MOHAMMAD KABYIYA: Is this the Islamic religion that Hamas is wearing as a cloak? The Islamic religion is innocent from Hamas. Innocent from these shameful acts against the Islamic religion and against everyone who claims to be a Muslim.

BBC ARABIC ANCHOR: This is what you say, but Hamas has another point of view.

MOHAMMAD KABYIYA: This is what the noble verses say: “Do not kill anyone without justice.” What right do they have to kill these children and these women? In every country and every region where the Iranian groups have influence, we see the state destroyed. Lebanon is destroyed; Syria is destroyed; Iraq is destroyed. These countries belong to Iran. Gaza destroyed. While the countries that have peace with Israel . . . we see them thriving more and more.

Polls, words, and deeds of some Arab citizens of Israel suggest that Kabiya is not alone in this sentiment. Additionally, some Muslims, born in the Middle East, even previously radicalized, show a deep and humane understanding of the problems: Ed Hussein, Maajid Nawaz, Aymenn Jawad Al-Tammimi, Hussein Aboubakr, Loay Alshareef.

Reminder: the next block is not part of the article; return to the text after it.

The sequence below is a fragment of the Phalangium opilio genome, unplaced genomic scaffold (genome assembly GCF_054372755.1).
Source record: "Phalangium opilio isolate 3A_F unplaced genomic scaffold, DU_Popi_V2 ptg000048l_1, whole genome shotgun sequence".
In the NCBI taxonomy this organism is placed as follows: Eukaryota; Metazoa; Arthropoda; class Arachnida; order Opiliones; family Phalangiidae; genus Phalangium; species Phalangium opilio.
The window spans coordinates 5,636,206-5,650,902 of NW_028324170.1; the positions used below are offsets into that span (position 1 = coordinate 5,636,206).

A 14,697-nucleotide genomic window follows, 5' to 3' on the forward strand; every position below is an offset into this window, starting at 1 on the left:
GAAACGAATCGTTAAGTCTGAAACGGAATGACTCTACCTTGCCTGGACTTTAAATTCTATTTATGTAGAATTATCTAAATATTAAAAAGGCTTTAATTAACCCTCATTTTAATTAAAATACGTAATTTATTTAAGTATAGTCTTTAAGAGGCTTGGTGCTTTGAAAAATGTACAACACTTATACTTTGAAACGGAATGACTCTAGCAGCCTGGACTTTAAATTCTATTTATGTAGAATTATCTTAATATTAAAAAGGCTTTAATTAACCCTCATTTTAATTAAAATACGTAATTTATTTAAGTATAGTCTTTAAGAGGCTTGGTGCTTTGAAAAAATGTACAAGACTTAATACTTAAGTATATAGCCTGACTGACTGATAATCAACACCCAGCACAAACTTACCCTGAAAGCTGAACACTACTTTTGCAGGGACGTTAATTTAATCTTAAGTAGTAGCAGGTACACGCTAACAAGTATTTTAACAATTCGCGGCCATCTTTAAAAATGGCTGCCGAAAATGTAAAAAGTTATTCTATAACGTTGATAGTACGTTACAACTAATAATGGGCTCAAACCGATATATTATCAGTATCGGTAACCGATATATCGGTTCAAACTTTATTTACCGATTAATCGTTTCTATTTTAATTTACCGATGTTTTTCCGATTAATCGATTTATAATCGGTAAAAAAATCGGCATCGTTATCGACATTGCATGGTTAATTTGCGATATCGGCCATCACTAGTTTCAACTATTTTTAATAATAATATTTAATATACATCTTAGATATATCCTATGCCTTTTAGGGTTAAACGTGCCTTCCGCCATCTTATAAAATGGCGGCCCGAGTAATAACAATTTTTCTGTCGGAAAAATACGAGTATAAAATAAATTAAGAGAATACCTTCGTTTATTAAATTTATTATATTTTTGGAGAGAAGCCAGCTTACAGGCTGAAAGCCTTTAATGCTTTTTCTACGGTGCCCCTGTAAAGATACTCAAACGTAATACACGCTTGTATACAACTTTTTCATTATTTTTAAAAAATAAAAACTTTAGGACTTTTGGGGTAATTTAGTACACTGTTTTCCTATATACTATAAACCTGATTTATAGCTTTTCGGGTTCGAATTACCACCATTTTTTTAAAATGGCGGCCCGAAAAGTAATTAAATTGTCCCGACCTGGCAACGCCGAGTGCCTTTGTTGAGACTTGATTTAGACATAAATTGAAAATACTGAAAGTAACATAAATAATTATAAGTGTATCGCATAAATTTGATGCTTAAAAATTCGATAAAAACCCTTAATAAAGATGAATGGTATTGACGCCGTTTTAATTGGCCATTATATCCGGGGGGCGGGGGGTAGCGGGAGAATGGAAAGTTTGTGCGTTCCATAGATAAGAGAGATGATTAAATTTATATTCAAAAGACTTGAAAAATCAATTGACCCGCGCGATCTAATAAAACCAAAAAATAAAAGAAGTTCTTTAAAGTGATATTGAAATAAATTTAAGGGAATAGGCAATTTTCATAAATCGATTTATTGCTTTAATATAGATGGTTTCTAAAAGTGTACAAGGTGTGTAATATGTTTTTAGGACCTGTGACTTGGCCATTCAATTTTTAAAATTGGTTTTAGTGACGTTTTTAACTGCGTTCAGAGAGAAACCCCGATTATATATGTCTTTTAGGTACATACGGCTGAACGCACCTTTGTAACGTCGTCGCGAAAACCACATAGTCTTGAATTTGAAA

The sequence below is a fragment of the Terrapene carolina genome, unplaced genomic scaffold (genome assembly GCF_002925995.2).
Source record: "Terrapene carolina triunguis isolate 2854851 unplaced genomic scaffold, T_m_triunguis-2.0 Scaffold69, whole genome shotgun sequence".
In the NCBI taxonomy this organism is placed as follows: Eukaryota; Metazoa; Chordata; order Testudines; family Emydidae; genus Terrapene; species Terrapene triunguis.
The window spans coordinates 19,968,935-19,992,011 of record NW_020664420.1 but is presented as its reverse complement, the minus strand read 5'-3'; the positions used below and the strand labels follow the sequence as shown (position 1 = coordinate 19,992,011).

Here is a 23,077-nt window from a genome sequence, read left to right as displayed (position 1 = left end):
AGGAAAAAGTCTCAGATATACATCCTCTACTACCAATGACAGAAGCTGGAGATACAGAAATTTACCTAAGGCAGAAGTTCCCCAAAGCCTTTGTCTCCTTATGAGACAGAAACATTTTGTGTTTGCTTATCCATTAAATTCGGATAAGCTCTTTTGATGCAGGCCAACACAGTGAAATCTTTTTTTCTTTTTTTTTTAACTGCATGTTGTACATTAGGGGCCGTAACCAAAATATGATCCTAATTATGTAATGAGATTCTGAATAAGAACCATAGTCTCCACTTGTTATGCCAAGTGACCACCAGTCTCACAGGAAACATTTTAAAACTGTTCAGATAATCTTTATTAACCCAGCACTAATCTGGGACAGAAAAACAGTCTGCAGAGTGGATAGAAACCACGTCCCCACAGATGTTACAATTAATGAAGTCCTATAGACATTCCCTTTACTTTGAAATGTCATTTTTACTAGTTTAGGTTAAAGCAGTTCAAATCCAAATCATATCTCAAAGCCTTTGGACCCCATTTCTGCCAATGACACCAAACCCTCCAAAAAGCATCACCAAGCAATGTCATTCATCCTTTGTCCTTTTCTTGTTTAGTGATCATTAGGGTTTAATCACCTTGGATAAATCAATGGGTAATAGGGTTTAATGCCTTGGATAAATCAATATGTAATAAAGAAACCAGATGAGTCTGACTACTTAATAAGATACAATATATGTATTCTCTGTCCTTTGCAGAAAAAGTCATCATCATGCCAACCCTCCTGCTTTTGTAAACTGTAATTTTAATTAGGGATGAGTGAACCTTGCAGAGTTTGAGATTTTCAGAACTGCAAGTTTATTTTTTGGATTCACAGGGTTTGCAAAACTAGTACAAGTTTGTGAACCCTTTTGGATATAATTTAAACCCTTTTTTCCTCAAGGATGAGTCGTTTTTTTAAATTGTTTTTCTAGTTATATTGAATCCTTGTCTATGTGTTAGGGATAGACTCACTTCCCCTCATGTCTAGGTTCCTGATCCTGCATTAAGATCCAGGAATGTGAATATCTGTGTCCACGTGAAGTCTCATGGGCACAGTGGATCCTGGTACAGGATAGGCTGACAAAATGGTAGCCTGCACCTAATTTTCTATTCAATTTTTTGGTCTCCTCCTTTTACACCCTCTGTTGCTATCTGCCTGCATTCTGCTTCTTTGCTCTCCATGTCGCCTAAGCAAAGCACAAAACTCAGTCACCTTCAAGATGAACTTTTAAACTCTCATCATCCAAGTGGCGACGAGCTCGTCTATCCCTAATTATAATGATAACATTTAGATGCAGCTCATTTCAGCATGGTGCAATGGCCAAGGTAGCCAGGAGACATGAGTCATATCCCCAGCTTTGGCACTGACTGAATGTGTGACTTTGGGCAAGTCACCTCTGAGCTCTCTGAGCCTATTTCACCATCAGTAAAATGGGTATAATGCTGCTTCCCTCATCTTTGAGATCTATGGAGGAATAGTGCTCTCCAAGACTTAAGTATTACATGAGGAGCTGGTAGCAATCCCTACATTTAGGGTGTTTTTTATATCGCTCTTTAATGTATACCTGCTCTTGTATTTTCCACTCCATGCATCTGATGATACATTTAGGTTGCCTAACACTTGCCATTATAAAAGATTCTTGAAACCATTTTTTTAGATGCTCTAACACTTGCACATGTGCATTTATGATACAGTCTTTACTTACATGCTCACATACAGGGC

These courageous voices are still marginal in the Arab and Muslim world— they are primarily exiles to the West, who often defend democratic values more ably than Westerners do. But they may have more purchase now, post–Abraham Accords, though the enthusiastic support for the October 7 attacks and the predictable gullibility of the legacy media to Hamas’s claims of civilian casualties severely damages that possibility. Hamas and the other supremacists make clear that the war with Israel is something of a conflict within Islam and Arab society itself, between the forces of shame-honor culture on one side and the forces of guilt-integrity culture on the other. Hamas’s diversion of nearly two decades’ worth of international aid— billions of dollars— to turn a small land with 2 million inhabitants into a military camp where the civilians serve as shields from the violence Hamas deliberately provokes makes clear that Hamas is fighting to wipe out Arab-Muslim shame, not to free their people. As the Global Imams Council has shown, and the rabbis of the Talmud before them, there is another way. Shame on those who choose to align with death.